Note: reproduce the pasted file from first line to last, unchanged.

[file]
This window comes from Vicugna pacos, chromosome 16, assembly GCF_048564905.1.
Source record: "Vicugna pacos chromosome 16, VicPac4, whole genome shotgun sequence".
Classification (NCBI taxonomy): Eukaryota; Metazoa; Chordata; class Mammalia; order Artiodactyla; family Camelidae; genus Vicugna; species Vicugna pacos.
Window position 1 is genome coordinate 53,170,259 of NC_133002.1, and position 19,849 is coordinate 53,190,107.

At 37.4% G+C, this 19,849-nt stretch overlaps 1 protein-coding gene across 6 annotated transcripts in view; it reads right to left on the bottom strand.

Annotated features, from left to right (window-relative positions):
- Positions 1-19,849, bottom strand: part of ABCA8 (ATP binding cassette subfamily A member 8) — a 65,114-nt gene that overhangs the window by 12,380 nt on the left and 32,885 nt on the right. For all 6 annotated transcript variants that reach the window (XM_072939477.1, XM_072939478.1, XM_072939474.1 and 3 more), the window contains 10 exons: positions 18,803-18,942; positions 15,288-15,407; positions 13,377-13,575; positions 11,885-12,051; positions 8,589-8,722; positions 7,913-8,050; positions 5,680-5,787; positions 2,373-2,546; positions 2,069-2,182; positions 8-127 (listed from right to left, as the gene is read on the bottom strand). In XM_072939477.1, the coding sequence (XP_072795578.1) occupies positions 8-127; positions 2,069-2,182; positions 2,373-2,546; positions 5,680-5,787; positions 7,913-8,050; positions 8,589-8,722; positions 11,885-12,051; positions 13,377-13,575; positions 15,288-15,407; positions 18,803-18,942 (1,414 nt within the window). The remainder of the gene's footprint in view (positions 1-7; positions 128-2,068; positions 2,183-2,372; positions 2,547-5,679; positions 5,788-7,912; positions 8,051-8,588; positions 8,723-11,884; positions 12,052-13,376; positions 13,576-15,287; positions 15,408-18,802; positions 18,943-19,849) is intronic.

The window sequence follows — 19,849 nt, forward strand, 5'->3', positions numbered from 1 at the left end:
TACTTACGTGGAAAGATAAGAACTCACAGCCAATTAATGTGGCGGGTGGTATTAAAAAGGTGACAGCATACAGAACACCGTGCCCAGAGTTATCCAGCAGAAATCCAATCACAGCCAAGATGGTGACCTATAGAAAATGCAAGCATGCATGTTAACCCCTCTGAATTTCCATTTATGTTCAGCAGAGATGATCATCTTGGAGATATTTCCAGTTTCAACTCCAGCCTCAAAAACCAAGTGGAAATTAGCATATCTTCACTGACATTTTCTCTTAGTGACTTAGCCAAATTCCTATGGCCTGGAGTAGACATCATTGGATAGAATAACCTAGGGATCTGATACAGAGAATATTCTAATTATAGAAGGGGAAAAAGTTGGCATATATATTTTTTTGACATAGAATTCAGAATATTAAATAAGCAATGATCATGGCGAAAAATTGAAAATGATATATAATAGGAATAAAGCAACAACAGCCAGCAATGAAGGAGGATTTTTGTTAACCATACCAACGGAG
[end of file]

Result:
This window comes from Vicugna pacos, chromosome 16, assembly GCF_048564905.1.
Source record: "Vicugna pacos chromosome 16, VicPac4, whole genome shotgun sequence".
Classification (NCBI taxonomy): Eukaryota; Metazoa; Chordata; class Mammalia; order Artiodactyla; family Camelidae; genus Vicugna; species Vicugna pacos.
Window position 1 is genome coordinate 53,170,259 of NC_133002.1, and position 19,849 is coordinate 53,190,107.

At 37.4% G+C, this 19,849-nt stretch overlaps 1 protein-coding gene across 6 annotated transcripts in view; it reads right to left on the bottom strand.

Annotated features, from left to right (window-relative positions):
- Positions 1-19,849, bottom strand: part of ABCA8 (ATP binding cassette subfamily A member 8) — a 65,114-nt gene that overhangs the window by 12,380 nt on the left and 32,885 nt on the right. For all 6 annotated transcript variants that reach the window (XM_072939477.1, XM_072939478.1, XM_072939474.1 and 3 more), the window contains 10 exons: positions 18,803-18,942; positions 15,288-15,407; positions 13,377-13,575; positions 11,885-12,051; positions 8,589-8,722; positions 7,913-8,050; positions 5,680-5,787; positions 2,373-2,546; positions 2,069-2,182; positions 8-127 (listed from right to left, as the gene is read on the bottom strand). In XM_072939477.1, the coding sequence (XP_072795578.1) occupies positions 8-127; positions 2,069-2,182; positions 2,373-2,546; positions 5,680-5,787; positions 7,913-8,050; positions 8,589-8,722; positions 11,885-12,051; positions 13,377-13,575; positions 15,288-15,407; positions 18,803-18,942 (1,414 nt within the window). The remainder of the gene's footprint in view (positions 1-7; positions 128-2,068; positions 2,183-2,372; positions 2,547-5,679; positions 5,788-7,912; positions 8,051-8,588; positions 8,723-11,884; positions 12,052-13,376; positions 13,576-15,287; positions 15,408-18,802; positions 18,943-19,849) is intronic.

The window sequence follows — 19,849 nt, forward strand, 5'->3', positions numbered from 1 at the left end:
TACTTACGTGGAAAGATAAGAACTCACAGCCAATTAATGTGGCGGGTGGTATTAAAAAGGTGACAGCATACAGAACACCGTGCCCAGAGTTATCCAGCAGAAATCCAATCACAGCCAAGATGGTGACCTATAGAAAATGCAAGCATGCATGTTAACCCCTCTGAATTTCCATTTATGTTCAGCAGAGATGATCATCTTGGAGATATTTCCAGTTTCAACTCCAGCCTCAAAAACCAAGTGGAAATTAGCATATCTTCACTGACATTTTCTCTTAGTGACTTAGCCAAATTCCTATGGCCTGGAGTAGACATCATTGGATAGAATAACCTAGGGATCTGATACAGAGAATATTCTAATTATAGAAGGGGAAAAAGTTGGCATATATATTTTTTTGACATAGAATTCAGAATATTAAATAAGCAATGATCATGGCGAAAAATTGAAAATGATATATAATAGGAATAAAGCAACAACAGCCAGCAATGAAGGAGGATTTTTGTTAACCATACCAACGGAG